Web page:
Forthe time being, the potential third planet about Earth's size remains only acandidate, but if confirmed, it would be the "smallest known planet to date," he added.

"We can say, in terms of its physicalsize, it would be the smallest, but we don't know its mass yet," Holmantold

Kepler'sobservations suggest the planet has a radius that is about 1.5 times the radiusof Earth, and an orbital period of about 1.6 Earth days, which is much shorterthan Kepler-9b and 9c.

Ittakes the larger planet Kepler 9b about 19.2 days to complete one orbit. Theother Saturn-sized world makes one orbit every 38.9 days.

Researcherswill need to confirm that the candidate body is orbiting the same star, and isnot the result of a so-called astrophysical false positive.

Still,the ability to detect such a small candidate demonstrates the sensitivity ofKepler's instruments, and shows that the mission is on track, he said.

"Thisshows that we're able to find not only long-period systems, but small planetsas well," Holman said. "One of the messages of this work is thatKepler is making progress toward its goal of finding systems of planets thatare similar to our own solar system.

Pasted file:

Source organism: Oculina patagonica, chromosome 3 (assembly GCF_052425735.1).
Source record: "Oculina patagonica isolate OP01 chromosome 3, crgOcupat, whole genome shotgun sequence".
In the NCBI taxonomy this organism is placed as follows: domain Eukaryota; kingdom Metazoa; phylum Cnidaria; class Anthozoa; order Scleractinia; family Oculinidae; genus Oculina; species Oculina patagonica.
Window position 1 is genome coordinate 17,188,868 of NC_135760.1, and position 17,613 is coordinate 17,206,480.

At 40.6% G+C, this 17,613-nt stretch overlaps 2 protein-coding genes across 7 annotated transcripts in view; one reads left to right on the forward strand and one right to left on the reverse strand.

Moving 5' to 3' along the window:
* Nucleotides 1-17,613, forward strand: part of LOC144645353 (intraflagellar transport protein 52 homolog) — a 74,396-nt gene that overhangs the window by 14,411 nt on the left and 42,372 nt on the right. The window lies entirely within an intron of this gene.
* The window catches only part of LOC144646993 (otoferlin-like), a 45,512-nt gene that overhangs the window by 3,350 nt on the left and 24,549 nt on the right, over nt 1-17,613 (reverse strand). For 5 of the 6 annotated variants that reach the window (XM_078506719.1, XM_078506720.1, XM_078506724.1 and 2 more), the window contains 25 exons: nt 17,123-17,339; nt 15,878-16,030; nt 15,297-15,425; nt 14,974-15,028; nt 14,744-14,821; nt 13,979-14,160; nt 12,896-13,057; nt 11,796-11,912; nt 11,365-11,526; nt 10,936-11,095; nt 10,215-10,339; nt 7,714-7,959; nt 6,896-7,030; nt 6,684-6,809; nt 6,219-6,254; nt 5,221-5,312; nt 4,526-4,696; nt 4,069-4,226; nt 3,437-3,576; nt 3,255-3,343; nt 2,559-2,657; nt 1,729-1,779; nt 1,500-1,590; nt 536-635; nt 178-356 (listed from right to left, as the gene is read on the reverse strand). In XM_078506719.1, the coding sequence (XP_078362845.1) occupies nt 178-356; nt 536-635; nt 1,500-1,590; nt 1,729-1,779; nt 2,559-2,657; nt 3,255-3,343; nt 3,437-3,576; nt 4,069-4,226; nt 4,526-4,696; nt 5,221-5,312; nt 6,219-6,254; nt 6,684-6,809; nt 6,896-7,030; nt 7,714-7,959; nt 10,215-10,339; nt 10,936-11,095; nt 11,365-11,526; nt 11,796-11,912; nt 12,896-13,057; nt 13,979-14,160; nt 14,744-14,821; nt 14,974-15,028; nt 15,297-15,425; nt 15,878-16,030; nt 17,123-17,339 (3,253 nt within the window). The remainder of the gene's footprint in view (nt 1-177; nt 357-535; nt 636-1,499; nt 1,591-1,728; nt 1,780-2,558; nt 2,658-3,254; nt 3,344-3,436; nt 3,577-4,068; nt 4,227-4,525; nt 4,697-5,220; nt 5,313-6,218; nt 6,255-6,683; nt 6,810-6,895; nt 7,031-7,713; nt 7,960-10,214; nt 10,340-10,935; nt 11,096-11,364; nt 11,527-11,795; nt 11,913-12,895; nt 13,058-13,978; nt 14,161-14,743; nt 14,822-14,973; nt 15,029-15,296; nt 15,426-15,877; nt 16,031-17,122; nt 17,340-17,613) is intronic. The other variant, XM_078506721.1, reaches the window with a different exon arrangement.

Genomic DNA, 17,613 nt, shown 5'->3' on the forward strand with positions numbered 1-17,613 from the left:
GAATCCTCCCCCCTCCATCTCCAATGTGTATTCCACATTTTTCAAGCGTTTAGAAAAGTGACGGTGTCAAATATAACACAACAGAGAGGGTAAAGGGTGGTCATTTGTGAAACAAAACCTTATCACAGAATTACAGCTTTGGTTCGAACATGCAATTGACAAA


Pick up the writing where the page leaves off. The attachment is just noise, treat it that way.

Toohot to handle

But,in terms of habitability, the Kepler-9 system may not be the best place tosearch for life forms of any kind.

"It'svery unlikely that these planets are habitable," Holman said.

Holmanestimated the temperatures of the two large planets by measuring the amount oflight they reflect, which gives a rough idea of how much the planets absorb theparent star's light. Given these assumptions, the Saturn-sized planets areprobably 740 degrees Kelvin (872 degrees Fahrenheit) and 540 degrees Kelvin(512 degrees Fahrenheit), he said.

"Thosetemperatures are far beyond the boiling point of water, so these are nothabitable planets," Holman said. "This would not be the first placeto look for habitability."

TheKepler-9 system

Holmanand his colleagues analyzed seven months of Kepler data, and were able todetermine the size of the planets by measuring the amount of light they blockwhen passing in front of the parent star. To estimate their masses, however,the researchers had to observe the gravitational interaction between the twoexoplanets.

"Whatyou get from Kepler is just the size ? you don't get the mass," Holman said.But in the case of the Kepler-9 system, there is more than one planettransiting the star. We can see the deviation from the times at which theplanets transit and measure how much the planets are gravitationallyinteracting, which is due to their mass."

TheKepler space observatory stares at a patch of the Milky Way that contains morethan 156,000 stars, in the constellations Cygnus and Lyra. The spacecraftmonitors the stars for subtle changes in their brightness, which could indicatethe presence of alien planets passing in front of them as seen from Earth.

Bymeasuring the tiny decreases in the brightness of stars when planets cross ? ortransit ? in front of them, astronomers can determine the size of the planet.